On my bedside table and spilling onto the floor are forty-eight books, most of them novels, but I can also spot a few devotionals, books on early American history, and two Bibles. The novels fall into every category (almost) from women’s contemporary to romance to suspense to literary. Oh, and my dead Kindle is charging on top of one pile.
Have I read all of them? Most or parts of most. Books are my job, but they’re also my passion. My husband Mike jokes that when we move, one truck is filled with our household goods and the other with boxes of my books.
I give away tons of books, but just as many are given back to me, and I spend way too much money on hardbacks, trade paper, and mass market paperbacks. Not to mention the Kindle books I buy. Abingdon Press bought one of the first Kindles for me so I would stop killing trees by printing out proposals and manuscripts. And I forgot to mention the books filling two massive bookcases in our TV room and two more bookcases in my office.
But what does my collection of books have to do with voice? Everything. If you want to recognize a unique voice, you must read. You must read constantly, even though you are a writer. Writers read, and if they don’t, they miss out on the opportunity to read with a discerning eye. Compare how writers treat the same subject. Romance is romance, but the way the story is told (voice) can make it Shakespeare’s Romeo and Juliet or Jane Austen’s Pride and Prejudice or Nicholas Sparks’s The Notebook.
We are original human beings. One of a kind. Individuals. I advised you to remember who you were at the age of five. Your personality was formed then. If I’m going to dish out advice, I thought I should put it into practice too.
At the age of five, I was the youngest of three, laughed a lot, and made silly faces in the mirror to entertain my family. I started first grade that year and was thrown out of the hokey-pokey circle with my “boyfriend” because we put our hips in the circle and shook them all about. I think we shook them a bit hard and giggled a lot. Our teacher Mrs. Sun was not amused and made us sit out the rest of recess in disgrace.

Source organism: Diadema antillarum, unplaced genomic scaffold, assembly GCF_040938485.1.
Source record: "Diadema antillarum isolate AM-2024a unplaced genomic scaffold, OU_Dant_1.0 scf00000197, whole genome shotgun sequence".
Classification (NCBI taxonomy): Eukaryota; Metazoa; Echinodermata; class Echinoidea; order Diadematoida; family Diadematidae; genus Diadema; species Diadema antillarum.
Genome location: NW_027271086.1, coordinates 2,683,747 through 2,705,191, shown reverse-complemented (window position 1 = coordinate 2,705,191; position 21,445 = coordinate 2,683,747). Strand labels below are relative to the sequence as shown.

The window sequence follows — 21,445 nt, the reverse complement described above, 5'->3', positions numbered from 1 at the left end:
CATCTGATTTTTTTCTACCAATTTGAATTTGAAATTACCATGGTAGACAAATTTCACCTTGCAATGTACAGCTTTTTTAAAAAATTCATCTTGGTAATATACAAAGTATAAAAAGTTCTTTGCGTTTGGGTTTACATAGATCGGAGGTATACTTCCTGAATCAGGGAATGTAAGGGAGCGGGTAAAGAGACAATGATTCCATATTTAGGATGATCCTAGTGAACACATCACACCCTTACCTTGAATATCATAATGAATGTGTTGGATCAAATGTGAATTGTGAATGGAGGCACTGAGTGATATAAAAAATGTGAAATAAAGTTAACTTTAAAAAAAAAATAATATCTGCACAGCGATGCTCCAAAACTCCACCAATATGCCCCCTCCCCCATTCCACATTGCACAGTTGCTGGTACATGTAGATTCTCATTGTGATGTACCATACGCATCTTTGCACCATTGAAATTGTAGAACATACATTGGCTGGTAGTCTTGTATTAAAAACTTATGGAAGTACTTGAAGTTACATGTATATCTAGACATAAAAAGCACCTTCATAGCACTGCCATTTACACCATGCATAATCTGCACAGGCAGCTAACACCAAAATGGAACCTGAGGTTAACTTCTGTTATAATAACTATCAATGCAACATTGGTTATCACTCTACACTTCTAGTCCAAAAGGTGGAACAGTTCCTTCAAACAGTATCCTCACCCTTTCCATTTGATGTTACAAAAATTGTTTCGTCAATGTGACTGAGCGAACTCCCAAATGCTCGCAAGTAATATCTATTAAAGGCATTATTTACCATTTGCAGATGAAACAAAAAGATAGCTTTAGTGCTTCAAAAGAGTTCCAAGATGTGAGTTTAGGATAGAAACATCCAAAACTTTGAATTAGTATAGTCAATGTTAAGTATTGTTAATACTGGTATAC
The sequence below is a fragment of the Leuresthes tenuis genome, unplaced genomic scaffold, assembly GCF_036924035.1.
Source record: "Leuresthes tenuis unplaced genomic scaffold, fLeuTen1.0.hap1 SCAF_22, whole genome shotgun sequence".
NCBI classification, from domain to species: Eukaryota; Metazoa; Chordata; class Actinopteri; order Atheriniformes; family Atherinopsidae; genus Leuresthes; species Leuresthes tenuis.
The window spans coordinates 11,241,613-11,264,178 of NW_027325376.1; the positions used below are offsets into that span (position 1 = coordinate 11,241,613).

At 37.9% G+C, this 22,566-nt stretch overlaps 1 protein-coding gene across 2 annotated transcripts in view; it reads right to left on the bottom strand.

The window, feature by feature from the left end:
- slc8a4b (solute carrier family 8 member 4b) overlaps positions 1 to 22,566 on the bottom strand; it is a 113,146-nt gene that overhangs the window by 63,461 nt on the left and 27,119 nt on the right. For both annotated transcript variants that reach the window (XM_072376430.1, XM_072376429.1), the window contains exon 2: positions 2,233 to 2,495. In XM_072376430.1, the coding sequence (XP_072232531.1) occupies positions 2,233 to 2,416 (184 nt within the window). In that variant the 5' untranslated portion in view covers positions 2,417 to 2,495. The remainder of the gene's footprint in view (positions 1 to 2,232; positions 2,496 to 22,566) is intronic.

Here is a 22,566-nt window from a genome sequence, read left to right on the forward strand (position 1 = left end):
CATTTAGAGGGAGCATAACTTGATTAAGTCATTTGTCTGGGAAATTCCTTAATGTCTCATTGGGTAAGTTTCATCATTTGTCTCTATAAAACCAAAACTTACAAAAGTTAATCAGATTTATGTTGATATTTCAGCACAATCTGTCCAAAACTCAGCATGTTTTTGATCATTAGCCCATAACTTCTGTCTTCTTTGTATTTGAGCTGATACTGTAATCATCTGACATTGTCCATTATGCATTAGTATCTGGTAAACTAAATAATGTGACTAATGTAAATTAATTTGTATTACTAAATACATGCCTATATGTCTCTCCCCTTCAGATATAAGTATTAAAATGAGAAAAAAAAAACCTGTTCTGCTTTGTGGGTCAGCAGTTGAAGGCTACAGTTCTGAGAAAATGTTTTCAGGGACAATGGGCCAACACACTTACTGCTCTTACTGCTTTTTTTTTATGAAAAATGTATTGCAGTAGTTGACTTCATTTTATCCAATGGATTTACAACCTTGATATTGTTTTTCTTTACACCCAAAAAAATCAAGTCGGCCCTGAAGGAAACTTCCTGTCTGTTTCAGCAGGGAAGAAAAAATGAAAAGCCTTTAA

When my turn rolled around for Show and Tell, I told the class that my mommy was going to have a baby. I don’t remember my exact words, but once again, Mrs. Sun was not amused, and I was asked to sit down. Since I talk with my hands, my “show” may have been too graphic for my teacher’s 1953 sensibilities.
Every teacher after that wrote on my report card, “Barbara does not live up to her potential because she talks too much in class.” I’m an extrovert. What can I say?
I loved music. I loved to dance, and in the third grade, I stood up in the cafagymatorium and conducted the orchestra along with the visiting conductor. My teacher called my parents to tell them how talented I was and that they should enroll me in special classes to nurture my abilities. My mom and dad were amused. I think I was a bit of a mimic.
Even now when I listen to a symphony, I either conduct in my head or choreograph whole ballets. I’m amused. However, if Mike drags me to a pro baseball or football game, I always bring a book. A $95 ticket is a total waste of money on me.
Before I left college I had attended twenty-seven different schools. It was not until my poor father was in his 80s that we discovered he was bipolar and that was the reason he couldn’t hold a job for too long. Childhood was a series of ups and downs and walking on eggs to make sure I didn’t cause one of his rages.
Of course, if I had to live with four kids in a 27-foot trailer without a bathroom, it might have made me a little crazy too. No offense to those who are bipolar. Our family is filled with people who suffer from depression, anxiety, bipolar disorder, alcoholism, and drug addiction. But we’re quite creative. According to family history, Mark Twain was my paternal grandmother’s second cousin. Now he had a unique voice.
I could write a serious novel, and I have, but I’ve finally found my voice in that five-year-old girl who loved to laugh.
Please let me know how today’s blog has helped you. This becomes a two-way conversation when you post a comment. Often I jump back on the blog during the day and will answer your questions or respond to your comments. I have both published and unpublished authors who read The Roving Editor, and we’d love to hear from you so that we can learn from your experience. Let’s talk!